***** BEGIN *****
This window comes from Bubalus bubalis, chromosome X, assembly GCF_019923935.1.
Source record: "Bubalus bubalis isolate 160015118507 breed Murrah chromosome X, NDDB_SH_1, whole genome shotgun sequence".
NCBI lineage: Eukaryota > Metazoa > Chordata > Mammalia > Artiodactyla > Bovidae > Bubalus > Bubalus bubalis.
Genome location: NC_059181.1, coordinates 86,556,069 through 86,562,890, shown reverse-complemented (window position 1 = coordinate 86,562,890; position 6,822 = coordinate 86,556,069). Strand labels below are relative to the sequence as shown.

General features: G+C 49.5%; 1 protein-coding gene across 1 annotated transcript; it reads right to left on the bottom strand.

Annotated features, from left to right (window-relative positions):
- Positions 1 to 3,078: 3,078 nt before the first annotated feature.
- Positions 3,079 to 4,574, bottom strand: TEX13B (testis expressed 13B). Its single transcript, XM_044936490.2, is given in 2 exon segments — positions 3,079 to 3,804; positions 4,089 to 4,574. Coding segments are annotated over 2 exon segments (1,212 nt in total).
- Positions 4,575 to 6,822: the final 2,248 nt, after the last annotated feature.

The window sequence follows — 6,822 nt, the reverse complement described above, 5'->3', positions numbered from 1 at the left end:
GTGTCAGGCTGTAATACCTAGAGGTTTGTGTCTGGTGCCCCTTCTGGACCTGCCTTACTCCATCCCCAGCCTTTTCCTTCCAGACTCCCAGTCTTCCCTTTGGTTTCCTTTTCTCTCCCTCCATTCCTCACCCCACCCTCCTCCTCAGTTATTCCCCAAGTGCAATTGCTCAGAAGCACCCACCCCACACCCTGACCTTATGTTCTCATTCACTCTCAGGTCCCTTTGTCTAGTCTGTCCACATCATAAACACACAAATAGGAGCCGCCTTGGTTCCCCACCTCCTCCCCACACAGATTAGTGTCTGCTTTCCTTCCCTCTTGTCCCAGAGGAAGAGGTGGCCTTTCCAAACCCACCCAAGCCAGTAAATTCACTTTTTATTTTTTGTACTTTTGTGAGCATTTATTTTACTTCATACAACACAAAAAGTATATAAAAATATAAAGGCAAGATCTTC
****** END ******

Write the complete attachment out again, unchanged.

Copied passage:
This window comes from Bubalus bubalis, chromosome X, assembly GCF_019923935.1.
Source record: "Bubalus bubalis isolate 160015118507 breed Murrah chromosome X, NDDB_SH_1, whole genome shotgun sequence".
NCBI lineage: Eukaryota > Metazoa > Chordata > Mammalia > Artiodactyla > Bovidae > Bubalus > Bubalus bubalis.
Genome location: NC_059181.1, coordinates 86,556,069 through 86,562,890, shown reverse-complemented (window position 1 = coordinate 86,562,890; position 6,822 = coordinate 86,556,069). Strand labels below are relative to the sequence as shown.

General features: G+C 49.5%; 1 protein-coding gene across 1 annotated transcript; it reads right to left on the bottom strand.

Annotated features, from left to right (window-relative positions):
- Positions 1 to 3,078: 3,078 nt before the first annotated feature.
- Positions 3,079 to 4,574, bottom strand: TEX13B (testis expressed 13B). Its single transcript, XM_044936490.2, is given in 2 exon segments — positions 3,079 to 3,804; positions 4,089 to 4,574. Coding segments are annotated over 2 exon segments (1,212 nt in total).
- Positions 4,575 to 6,822: the final 2,248 nt, after the last annotated feature.

The window sequence follows — 6,822 nt, the reverse complement described above, 5'->3', positions numbered from 1 at the left end:
GTGTCAGGCTGTAATACCTAGAGGTTTGTGTCTGGTGCCCCTTCTGGACCTGCCTTACTCCATCCCCAGCCTTTTCCTTCCAGACTCCCAGTCTTCCCTTTGGTTTCCTTTTCTCTCCCTCCATTCCTCACCCCACCCTCCTCCTCAGTTATTCCCCAAGTGCAATTGCTCAGAAGCACCCACCCCACACCCTGACCTTATGTTCTCATTCACTCTCAGGTCCCTTTGTCTAGTCTGTCCACATCATAAACACACAAATAGGAGCCGCCTTGGTTCCCCACCTCCTCCCCACACAGATTAGTGTCTGCTTTCCTTCCCTCTTGTCCCAGAGGAAGAGGTGGCCTTTCCAAACCCACCCAAGCCAGTAAATTCACTTTTTATTTTTTGTACTTTTGTGAGCATTTATTTTACTTCATACAACACAAAAAGTATATAAAAATATAAAGGCAAGATCTTC